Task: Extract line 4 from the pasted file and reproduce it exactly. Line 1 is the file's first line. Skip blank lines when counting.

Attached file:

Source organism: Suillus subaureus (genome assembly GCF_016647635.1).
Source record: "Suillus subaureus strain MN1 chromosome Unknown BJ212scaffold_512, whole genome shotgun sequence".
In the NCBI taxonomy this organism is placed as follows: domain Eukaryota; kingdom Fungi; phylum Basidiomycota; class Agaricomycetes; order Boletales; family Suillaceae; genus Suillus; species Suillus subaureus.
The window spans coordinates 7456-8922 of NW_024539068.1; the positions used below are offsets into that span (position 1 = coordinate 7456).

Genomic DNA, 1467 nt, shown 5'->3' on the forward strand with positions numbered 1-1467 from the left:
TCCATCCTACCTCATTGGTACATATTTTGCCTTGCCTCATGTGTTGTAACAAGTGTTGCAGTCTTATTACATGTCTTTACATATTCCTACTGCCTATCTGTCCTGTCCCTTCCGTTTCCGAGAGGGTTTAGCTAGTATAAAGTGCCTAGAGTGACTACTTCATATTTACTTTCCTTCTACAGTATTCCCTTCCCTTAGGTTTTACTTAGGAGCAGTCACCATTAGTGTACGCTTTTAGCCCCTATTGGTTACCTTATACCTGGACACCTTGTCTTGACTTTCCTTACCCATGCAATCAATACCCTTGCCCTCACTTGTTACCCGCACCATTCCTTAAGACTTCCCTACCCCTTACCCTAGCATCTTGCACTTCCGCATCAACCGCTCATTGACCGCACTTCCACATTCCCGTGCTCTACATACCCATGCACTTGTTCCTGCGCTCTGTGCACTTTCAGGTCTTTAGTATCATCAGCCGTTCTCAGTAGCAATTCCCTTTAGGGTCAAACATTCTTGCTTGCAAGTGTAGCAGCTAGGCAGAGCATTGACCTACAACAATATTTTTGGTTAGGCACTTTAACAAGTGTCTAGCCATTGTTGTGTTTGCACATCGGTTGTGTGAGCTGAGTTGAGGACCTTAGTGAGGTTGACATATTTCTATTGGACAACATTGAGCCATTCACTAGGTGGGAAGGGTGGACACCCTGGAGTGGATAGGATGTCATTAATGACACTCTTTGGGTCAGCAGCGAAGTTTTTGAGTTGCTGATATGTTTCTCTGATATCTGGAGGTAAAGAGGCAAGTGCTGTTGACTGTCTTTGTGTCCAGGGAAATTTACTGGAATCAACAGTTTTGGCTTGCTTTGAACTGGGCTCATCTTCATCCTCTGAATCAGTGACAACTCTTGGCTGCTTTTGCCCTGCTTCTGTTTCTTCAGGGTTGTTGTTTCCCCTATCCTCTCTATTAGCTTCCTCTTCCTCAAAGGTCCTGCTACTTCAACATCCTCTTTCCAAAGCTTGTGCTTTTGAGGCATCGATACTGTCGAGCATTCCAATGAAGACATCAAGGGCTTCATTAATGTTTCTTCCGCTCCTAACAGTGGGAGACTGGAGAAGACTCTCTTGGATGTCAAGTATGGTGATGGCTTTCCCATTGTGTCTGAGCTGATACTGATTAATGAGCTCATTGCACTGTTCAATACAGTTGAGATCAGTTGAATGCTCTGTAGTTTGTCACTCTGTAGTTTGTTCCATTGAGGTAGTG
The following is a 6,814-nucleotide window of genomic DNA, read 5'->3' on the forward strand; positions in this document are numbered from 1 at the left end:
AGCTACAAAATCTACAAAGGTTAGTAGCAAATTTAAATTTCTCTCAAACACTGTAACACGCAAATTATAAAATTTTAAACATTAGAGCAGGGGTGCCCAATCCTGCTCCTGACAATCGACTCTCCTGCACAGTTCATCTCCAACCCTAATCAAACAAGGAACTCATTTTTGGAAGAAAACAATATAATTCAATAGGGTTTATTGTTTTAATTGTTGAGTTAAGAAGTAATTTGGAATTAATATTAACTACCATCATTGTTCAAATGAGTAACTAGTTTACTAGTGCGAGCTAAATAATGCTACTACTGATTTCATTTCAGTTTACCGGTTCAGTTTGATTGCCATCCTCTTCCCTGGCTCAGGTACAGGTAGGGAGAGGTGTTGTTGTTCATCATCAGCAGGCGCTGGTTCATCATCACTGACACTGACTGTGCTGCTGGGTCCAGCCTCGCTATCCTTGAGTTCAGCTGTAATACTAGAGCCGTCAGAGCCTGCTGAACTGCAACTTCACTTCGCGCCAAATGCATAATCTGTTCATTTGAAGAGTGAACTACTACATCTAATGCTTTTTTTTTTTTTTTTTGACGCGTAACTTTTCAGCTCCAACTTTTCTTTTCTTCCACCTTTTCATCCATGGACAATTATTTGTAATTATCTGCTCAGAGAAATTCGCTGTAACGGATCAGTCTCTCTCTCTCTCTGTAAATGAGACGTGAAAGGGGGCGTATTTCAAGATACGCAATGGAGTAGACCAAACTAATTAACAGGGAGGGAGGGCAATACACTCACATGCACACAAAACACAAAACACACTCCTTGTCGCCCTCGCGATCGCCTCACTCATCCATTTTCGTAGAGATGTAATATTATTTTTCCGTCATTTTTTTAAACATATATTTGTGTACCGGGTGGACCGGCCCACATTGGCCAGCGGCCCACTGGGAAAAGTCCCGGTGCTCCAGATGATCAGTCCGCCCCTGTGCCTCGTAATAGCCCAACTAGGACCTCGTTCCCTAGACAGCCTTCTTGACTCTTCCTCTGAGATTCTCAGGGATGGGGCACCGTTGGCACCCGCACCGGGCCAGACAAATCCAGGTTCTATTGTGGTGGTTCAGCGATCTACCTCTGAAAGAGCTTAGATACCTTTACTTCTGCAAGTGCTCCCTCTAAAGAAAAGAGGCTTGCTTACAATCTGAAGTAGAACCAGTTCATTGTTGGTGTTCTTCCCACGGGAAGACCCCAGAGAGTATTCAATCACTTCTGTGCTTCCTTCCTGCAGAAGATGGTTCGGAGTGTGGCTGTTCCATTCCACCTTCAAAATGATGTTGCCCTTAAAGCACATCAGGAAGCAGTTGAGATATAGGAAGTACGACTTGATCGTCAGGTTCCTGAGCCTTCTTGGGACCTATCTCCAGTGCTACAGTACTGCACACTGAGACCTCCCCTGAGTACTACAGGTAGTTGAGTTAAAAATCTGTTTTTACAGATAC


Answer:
The window spans coordinates 7456-8922 of NW_024539068.1; the positions used below are offsets into that span (position 1 = coordinate 7456).